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Rabbi's Blog

Thoughts and Musings by Rabbi Yossi Zaklikofsky

Mackinac Bar Mitzvah

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Have you ever been to Mackinac Island, Michigan?

Last week Esty and I spent a day on the island after visiting our kids in Michigan camps. We ‘randomly’ bumped into Ivan. Ivan, born and raised in Russia, immigrated to the US in 2014, knew very little of Judaism, other than the fact that his mother and grandmother were Jewish. After chatting for a while, he shared that several months ago he began to explore Judaism and Kabbala and was marveling at how unexpected it was to meet a Rabbi Zak on Mackinac. We then decided that we would meet up the next morning, before he would sail off, to perform the Mitzvah of wrapping Teffilin, for his first time ever.

Mazel Tov Ivan for your Mackinac Bar Mitzvah! 

Bloom Where You Were Planted


You know how it is, some people call it the: ‘same old, same old’ syndrome. When the thrill for the people, places and things around you begins to fade and boredom sets in. Sometimes, this leads one to wonder: ‘Perhaps it’s time to move?’

And then, inevitably, it’s just a matter of time before, ‘same old, same old’ kicks in for another round…

Interestingly, Jewish law mandates that one who lives in the Holy Land of Israel, is not permitted to abandon its sanctity by leaving Israel. But, the law continues, generally one should not leave and abandon their location regardless of where they live, even outside of Israel (obviously, this excludes moving for a legitimate reason.) But what is so significant about a person’s location? And what about the age old longing to make Aliya to Israel if possible?

The answer is very simple. Where you are is exactly where you need to be. Where G-d needs you to be. As the saying goes: ‘Bloom where you were planted’. Your location is not a random accident, but rather by Divine design. Your entire soul’s purpose is very much tied up to exactly where you find yourself, and therefore, without a very good reason, Jewish law does not support: ‘Moving, just because.’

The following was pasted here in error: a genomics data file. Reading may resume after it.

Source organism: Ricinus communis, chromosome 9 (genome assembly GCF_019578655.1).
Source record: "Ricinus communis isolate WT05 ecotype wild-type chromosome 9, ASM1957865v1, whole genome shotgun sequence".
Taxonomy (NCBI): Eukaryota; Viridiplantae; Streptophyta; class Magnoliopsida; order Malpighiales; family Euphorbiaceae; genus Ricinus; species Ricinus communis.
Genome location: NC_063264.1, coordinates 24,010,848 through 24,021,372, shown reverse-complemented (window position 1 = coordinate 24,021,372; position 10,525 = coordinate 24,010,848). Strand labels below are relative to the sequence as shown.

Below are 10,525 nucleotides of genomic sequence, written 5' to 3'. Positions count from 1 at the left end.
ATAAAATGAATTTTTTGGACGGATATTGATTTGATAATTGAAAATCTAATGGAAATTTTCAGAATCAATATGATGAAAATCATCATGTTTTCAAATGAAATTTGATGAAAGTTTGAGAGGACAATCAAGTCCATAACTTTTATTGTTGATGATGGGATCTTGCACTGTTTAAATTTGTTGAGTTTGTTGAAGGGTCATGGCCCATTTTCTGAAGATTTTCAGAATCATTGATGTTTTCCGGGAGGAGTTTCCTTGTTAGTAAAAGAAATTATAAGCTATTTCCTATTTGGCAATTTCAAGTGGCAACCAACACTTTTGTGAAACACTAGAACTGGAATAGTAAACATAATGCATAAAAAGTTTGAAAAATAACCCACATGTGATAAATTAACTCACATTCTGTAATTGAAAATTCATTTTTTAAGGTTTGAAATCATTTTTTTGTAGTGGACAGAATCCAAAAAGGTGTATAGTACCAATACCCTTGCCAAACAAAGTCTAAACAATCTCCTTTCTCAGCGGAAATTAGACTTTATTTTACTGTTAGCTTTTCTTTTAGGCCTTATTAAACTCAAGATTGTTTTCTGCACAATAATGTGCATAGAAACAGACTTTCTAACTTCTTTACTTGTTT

By tuning into your purpose and aligning your lifestyle with goodness, kindness and sanctity, in the very place you find yourself, you are ultimately ‘Making Aliyah’ without having to fly anywhere!

Until 120 - Then what?


Several months ago I set a personal goal to wrap Tefillin with 120 Jews, in honor of the 120th birthdate of the Lubavitcher Rebbe.
 

Yesterday, I was thrilled to have reached my goal of Tefillin Selfie #120, with Benjamin Samuels, Chairman of the Jewish Federation of Houston.

It has been a wild ride tracking these Mitzvah wraps over the past few months.

From hotels to parks and Costco aisles. Mid flight bar-mitzvahs, homes, offices, parties, funeral homes and even lifeguards at the Bellaire pool. 

I have had the great merit of participating in, quite a few, not so ‘random’ meaningful Jewish experiences. Now, As we mark the Rebbe’s 28th Yahrtzeit this Shabbat, I am reflecting on his legacy of unconditional love and leadership, and how he would certainly encourage me now to set a NEW Tefillin wrapping goal for another 120 Jews. So heads up people!

Don't count on it!


When the world watched in horror as war broke out in Ukraine, we launched an emergency appeal to help the communities there, in dire need. The response was overwhelming! So many generously stepped up to help people, who they never did, and probably never will, meet.

A question I often get is: “Rabbi, with so many worthy causes and requests, how am I meant to prioritize my charitable giving?”

Interestingly, Judaism does have a hierarchy when it comes to allocating one’s charitable dollars. In general, those closest to you, your family and your local community do take precedence.

However, there is one major exception. We are commanded to ‘leave the corner of your field for the poor’. We ‘leave it’ by totally removing ourselves from the decision of who will benefit from it.

G-d is teaching us something powerful, to know how to give with zero gratification, where you may never know the recipient or enjoy the benefits of your charity.